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ARS Home » Southeast Area » Athens, Georgia » U.S. National Poultry Research Center » Egg and Poultry Production Safety Research Unit » Research » Publications at this Location » Publication #399654

Research Project: Reduction of Foodborne Pathogens and Antimicrobial Resistance in Poultry Production Environments

Location: Egg and Poultry Production Safety Research Unit

Title: Temporal dynamics of the cecal and litter microbiome of chickens raised in two separate broiler houses

item ZWIRZITZ, BENJAMIN - University Of Natural Resources & Applied Life Sciences - Austria
item Oladeinde, Adelumola - Ade
item JOHNSON, JASMINE - University Of Georgia
item ZOCK, GREGORY - University Of Georgia
item MILFORT, MARIE - University Of Georgia
item FULLER, LORRAINE - University Of Georgia
item GHAREEB, AHMED - University Of Georgia
item FOUTZ, JAMES - University Of Georgia
item TERAN, JOSE - University Of Georgia
item WOYDA, REED - Colorado State University
item ABDOA, ZAID - Colorado State University
item Looft, Torey
item Plumblee Lawrence, Jodie
item AGGREY, SAMUEL - University Of Georgia

Submitted to: Frontiers in Physiology
Publication Type: Peer Reviewed Journal
Publication Acceptance Date: 2/20/2023
Publication Date: 3/2/2023
Citation: Zwirzitz, B., Oladeinde, A.A., Johnson, J., Zock, G., Milfort, M.C., Fuller, L.A., Ghareeb, A., Foutz, J., Teran, J., Woyda, R., Abdoa, Z., Looft, T., Plumblee Lawrence, J.R., Aggrey, S.E. 2023. Temporal dynamics of the cecal and litter microbiome of chickens raised in two separate broiler houses. Frontiers in Physiology.

Interpretive Summary: Broiler house environment is one of the most important management factors that has been shown to significantly affect broiler performance, welfare, and health. However, there is limited data on how changes in house environmental factors affect the microbiome of broiler chickens. In this study, we showed that the environment inside a broiler house does not only affect broiler performance and health but also influences the bacterial community of chickens, and that these processes are interconnected and could influence antimicrobial resistance development. Therefore, it is crucial that animal studies pay close attention to environmental differences between houses/barns/cages as this can be a source of confounders and introduce variability in experimental outcomes.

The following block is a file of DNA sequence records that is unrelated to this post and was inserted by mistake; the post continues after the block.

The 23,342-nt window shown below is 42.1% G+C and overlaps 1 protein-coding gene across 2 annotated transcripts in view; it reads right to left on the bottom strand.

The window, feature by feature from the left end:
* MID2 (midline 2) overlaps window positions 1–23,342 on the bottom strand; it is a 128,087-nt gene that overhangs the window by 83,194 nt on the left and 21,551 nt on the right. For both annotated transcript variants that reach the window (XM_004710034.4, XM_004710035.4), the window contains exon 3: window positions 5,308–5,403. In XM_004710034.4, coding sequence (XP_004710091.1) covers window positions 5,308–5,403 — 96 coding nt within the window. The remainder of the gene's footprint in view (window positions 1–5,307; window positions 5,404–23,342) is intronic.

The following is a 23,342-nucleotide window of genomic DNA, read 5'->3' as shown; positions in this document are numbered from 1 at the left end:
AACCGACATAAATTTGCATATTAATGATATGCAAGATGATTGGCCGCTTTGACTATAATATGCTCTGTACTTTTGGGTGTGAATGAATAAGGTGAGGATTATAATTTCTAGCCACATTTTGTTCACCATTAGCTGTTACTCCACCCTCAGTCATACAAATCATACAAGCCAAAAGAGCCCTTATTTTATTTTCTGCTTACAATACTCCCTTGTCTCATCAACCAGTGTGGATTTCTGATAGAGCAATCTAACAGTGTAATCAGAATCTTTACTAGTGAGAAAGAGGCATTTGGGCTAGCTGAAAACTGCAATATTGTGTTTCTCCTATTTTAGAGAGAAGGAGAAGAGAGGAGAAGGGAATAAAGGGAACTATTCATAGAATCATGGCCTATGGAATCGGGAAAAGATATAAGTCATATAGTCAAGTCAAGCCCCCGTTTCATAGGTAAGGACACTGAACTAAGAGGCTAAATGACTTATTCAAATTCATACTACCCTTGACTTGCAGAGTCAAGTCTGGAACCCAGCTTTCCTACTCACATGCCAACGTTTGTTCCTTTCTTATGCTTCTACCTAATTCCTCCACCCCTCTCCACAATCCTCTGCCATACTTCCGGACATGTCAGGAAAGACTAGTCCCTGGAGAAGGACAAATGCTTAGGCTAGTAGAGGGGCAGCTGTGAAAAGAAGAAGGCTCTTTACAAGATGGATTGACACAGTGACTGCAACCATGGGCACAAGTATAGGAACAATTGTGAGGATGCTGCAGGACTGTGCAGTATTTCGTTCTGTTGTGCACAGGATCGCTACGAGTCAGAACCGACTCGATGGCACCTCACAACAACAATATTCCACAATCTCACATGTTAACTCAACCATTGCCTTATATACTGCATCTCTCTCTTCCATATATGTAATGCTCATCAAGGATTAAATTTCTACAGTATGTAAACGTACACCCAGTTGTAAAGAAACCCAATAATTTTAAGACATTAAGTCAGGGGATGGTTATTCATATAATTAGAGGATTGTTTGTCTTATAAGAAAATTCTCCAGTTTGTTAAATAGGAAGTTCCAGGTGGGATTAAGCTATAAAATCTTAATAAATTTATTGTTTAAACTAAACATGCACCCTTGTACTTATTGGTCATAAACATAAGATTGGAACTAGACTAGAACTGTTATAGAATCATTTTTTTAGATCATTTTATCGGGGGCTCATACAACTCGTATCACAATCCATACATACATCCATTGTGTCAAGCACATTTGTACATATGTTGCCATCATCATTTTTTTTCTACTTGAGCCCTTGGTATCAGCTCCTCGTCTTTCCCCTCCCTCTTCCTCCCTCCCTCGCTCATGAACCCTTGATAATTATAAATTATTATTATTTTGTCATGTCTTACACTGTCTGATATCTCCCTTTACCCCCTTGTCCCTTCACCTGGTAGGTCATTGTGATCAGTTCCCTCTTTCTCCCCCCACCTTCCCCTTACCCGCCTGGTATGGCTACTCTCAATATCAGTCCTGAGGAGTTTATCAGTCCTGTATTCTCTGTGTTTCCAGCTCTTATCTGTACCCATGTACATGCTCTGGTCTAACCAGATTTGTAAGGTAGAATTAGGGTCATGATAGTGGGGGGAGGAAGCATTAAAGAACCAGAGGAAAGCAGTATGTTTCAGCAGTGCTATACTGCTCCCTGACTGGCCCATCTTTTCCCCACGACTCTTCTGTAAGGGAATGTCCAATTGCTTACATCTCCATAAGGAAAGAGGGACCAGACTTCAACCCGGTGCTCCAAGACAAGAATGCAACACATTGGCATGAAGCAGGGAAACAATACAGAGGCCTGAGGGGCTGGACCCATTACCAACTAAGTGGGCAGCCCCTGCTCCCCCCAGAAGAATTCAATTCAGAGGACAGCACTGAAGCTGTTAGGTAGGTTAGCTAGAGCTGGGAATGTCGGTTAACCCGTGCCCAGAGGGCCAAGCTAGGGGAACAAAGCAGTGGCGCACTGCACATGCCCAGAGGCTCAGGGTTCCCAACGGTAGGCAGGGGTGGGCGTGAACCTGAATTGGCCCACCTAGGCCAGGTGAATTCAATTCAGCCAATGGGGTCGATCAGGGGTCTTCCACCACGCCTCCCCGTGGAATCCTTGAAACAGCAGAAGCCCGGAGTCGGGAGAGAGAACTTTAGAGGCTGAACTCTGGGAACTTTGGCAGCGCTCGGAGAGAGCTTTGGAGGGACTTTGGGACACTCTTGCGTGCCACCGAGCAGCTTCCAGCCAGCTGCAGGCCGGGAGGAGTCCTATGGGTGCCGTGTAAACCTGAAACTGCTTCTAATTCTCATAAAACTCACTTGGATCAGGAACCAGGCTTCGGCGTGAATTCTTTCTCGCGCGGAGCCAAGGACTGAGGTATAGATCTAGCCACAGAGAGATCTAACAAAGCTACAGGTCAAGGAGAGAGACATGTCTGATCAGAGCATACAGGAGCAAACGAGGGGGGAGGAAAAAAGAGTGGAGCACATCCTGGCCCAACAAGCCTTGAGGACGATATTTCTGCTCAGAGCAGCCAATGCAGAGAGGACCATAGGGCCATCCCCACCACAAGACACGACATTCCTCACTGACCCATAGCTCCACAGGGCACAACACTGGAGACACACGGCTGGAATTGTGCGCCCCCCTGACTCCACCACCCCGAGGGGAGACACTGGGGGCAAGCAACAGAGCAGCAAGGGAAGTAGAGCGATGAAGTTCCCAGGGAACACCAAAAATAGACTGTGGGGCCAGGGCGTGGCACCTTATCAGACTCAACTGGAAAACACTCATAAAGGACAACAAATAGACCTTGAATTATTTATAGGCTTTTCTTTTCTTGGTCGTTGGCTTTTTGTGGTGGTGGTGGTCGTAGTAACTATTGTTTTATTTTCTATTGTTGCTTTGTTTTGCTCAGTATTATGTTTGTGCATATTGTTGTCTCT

Technical Abstract: In this study, we investigated the effect of broiler house environmental conditions on the microbiome of chickens from post-hatch through harvest. To achieve this, six hundred one-day old Cobb 500 broiler chicks were raised on floor pens for 49 days in two separate houses. We performed short-read and full-length sequencing of the bacterial 16S rRNA gene present in the meconium and in cecal and litter samples collected over the duration of the study. In addition, we determined the antimicrobial resistance (AMR) phenotype of E. coli and Enterococcus spp. isolated from the meconium and the ceca of 49-day old chickens. We monitored the relative humidity, temperature, and ammonia in each house daily, and the pH and moisture of litter samples weekly. The overall microbial community structure of the ceca and litter consistently changed throughout the course of the grow-out and was influenced by the environmental parameters measured (P<0.05). Litter microbiome was affected by the five parameters measured while the cecal microbiome was influenced by house temperature only. We found that the ceca and litter microbiome were similar in the two houses at the beginning of the experiment, but over time, the microbial community separated and differed between the houses. When we compared the environmental parameters in the two houses, we found no significant differences in the first half of the growth cycle (day 0-21), but morning temperature, morning humidity, and ammonia significantly differed (P< 0.05) between the two houses from day 22-49. Lastly, the prevalence of AMR in cecal E. coli isolates differed from meconium isolates (P<0.001), while the AMR phenotype of cecal Enterococcus isolates differed between houses (P< 0.05). These results show that broiler house environmental conditions play an integral role in shaping the microbiome of chickens.